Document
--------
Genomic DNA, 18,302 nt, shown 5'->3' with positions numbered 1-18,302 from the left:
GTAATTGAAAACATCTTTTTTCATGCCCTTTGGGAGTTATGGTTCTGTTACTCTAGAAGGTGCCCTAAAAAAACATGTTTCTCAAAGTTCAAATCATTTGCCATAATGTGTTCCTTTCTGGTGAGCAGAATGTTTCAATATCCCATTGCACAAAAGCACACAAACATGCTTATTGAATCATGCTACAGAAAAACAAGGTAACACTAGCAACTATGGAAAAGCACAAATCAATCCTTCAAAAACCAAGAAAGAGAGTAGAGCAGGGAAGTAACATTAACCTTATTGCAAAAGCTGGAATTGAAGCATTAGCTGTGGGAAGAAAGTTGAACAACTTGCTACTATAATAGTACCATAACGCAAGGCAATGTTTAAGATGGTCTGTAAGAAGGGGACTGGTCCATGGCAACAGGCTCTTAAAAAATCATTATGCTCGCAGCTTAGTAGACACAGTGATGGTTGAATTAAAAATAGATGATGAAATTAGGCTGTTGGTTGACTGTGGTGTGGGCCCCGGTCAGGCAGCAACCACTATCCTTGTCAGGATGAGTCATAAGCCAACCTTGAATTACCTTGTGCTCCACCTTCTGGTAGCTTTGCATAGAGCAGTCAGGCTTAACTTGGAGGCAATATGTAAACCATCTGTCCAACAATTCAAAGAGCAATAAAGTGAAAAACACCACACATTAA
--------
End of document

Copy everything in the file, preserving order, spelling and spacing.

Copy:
Genomic DNA, 18,302 nt, shown 5'->3' with positions numbered 1-18,302 from the left:
GTAATTGAAAACATCTTTTTTCATGCCCTTTGGGAGTTATGGTTCTGTTACTCTAGAAGGTGCCCTAAAAAAACATGTTTCTCAAAGTTCAAATCATTTGCCATAATGTGTTCCTTTCTGGTGAGCAGAATGTTTCAATATCCCATTGCACAAAAGCACACAAACATGCTTATTGAATCATGCTACAGAAAAACAAGGTAACACTAGCAACTATGGAAAAGCACAAATCAATCCTTCAAAAACCAAGAAAGAGAGTAGAGCAGGGAAGTAACATTAACCTTATTGCAAAAGCTGGAATTGAAGCATTAGCTGTGGGAAGAAAGTTGAACAACTTGCTACTATAATAGTACCATAACGCAAGGCAATGTTTAAGATGGTCTGTAAGAAGGGGACTGGTCCATGGCAACAGGCTCTTAAAAAATCATTATGCTCGCAGCTTAGTAGACACAGTGATGGTTGAATTAAAAATAGATGATGAAATTAGGCTGTTGGTTGACTGTGGTGTGGGCCCCGGTCAGGCAGCAACCACTATCCTTGTCAGGATGAGTCATAAGCCAACCTTGAATTACCTTGTGCTCCACCTTCTGGTAGCTTTGCATAGAGCAGTCAGGCTTAACTTGGAGGCAATATGTAAACCATCTGTCCAACAATTCAAAGAGCAATAAAGTGAAAAACACCACACATTAA